HorrorGeekLife: It’s great that even under so much pressure, you managed to have a good time on set. I loved the look of Atticus Crow. How did the creature design come about?
Nathan Thomas Milliner: Atticus Crow was based on a character seen in the original film that P.J. came up with. Not in name, but it was his creation in a bare minimum way. The original film opened with P.J.’s homage to Friday the 13th and Jason Voorhees with a 2-3 minute piece called “Murder Death Killer 3: Dead of Autumn.” When I chose to do a modern day remake of the faux 80’s film series “Murder Death Killer,” I knew the killer in the film needed an upgrade.
The killer had no name in the first film, not an origin story. All he was, was a killer in a burlap scarecrow mask. It was basically a burlap sack with one eye hole and a stitched mouth. Sort of like Jason in Part 2. I wanted to develop the character more so I gave him a name. Atticus popped in my head and then Crow was just because he was a scarecrow. I wrote the origin story and the design came out of that.
The backstory was that Atticus had been a worker at a mill in the 40’s. So I decided to sort of steam punk him up. To give him a blending of a scarecrow with an industrial flare. Coming from a comics background, character design is just an important key to storytelling. You need to make characters iconic. They need to stand out. So I started sketching what would become the face of Atticus. A burlap sack infused with bolts and gears and other machinery.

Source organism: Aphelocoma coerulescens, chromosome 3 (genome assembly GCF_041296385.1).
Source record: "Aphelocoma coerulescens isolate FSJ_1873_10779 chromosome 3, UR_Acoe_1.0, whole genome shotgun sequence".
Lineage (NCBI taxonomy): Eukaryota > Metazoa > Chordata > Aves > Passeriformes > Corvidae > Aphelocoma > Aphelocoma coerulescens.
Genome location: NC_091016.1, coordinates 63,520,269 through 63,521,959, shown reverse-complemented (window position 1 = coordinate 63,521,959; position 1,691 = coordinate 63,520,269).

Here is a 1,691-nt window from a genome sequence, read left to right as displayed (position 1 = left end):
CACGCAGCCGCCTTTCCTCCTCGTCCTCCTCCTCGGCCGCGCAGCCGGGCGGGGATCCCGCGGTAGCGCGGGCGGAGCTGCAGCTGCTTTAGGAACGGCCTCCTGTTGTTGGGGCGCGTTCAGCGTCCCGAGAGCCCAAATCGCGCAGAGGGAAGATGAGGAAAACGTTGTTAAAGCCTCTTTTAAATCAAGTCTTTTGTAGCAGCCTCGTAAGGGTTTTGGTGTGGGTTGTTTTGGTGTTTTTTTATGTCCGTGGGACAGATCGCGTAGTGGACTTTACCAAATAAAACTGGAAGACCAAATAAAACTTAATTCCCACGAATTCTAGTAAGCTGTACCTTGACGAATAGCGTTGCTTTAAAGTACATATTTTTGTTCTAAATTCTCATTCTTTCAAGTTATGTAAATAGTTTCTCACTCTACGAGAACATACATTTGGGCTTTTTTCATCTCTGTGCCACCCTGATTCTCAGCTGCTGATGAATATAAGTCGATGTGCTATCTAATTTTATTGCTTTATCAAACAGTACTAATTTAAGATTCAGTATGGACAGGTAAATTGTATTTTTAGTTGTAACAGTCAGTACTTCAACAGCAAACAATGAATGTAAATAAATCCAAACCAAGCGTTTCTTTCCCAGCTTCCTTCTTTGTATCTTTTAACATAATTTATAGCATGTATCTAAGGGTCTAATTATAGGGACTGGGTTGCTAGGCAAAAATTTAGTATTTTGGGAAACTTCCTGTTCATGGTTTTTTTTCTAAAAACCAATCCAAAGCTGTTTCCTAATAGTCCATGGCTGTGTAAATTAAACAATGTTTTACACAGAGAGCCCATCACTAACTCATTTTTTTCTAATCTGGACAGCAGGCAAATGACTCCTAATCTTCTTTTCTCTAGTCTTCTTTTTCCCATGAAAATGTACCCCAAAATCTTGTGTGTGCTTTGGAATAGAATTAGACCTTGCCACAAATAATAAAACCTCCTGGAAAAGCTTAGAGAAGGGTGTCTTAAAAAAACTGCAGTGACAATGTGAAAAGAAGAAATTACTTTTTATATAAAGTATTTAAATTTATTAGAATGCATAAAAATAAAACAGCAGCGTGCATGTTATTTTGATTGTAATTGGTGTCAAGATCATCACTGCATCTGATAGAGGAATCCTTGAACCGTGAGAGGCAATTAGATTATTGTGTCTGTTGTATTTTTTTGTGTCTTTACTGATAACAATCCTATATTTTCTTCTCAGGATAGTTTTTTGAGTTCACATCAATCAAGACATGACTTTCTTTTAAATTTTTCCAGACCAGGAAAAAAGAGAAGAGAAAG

In the original script, the location was an old abandoned mill overgrown with grass and such, so Atticus was meant to blend in to the machinery overgrown with straw and grass. So I added the sprocket eye (sort of a nod to the Tusken Raiders from Star Wars), the big bolt on the side and the spark plug. I tattered the bottom of the bag so we could see the zombie mouth below. I wanted this nasty looking mouth.
Because Starks had been homaging Jason, I decided to base Atticus on Kane Hodder’s Jason from Part 7. So, to keep with the industrial look I added chains (a Jacob Marley nod) and really the costume was just a rework of the costume worn by the killer in the first film, played by Eric Huskisson. My direction to Aric Stanish was basically to sort of capture that brute force of Kane Hodder. I think he nailed it while bringing his own thing too. The mask was sculpted and made by Trick Or Treat Studios co-founder Justin Mabry, who goes by the name Night Owl, one of the best mask makers in the world. He made the devil mask in my segment from the first Volumes of Blood. The costume was put together by Vallie herself, Barbie Clark. The weapon Atticus uses was inspired by a real old tool I saw online. A two-handled corn stalking knife. I wanted something Children of the Corn-ish and my friend Tim Miller of Dirtknap FX made the replicas for filming.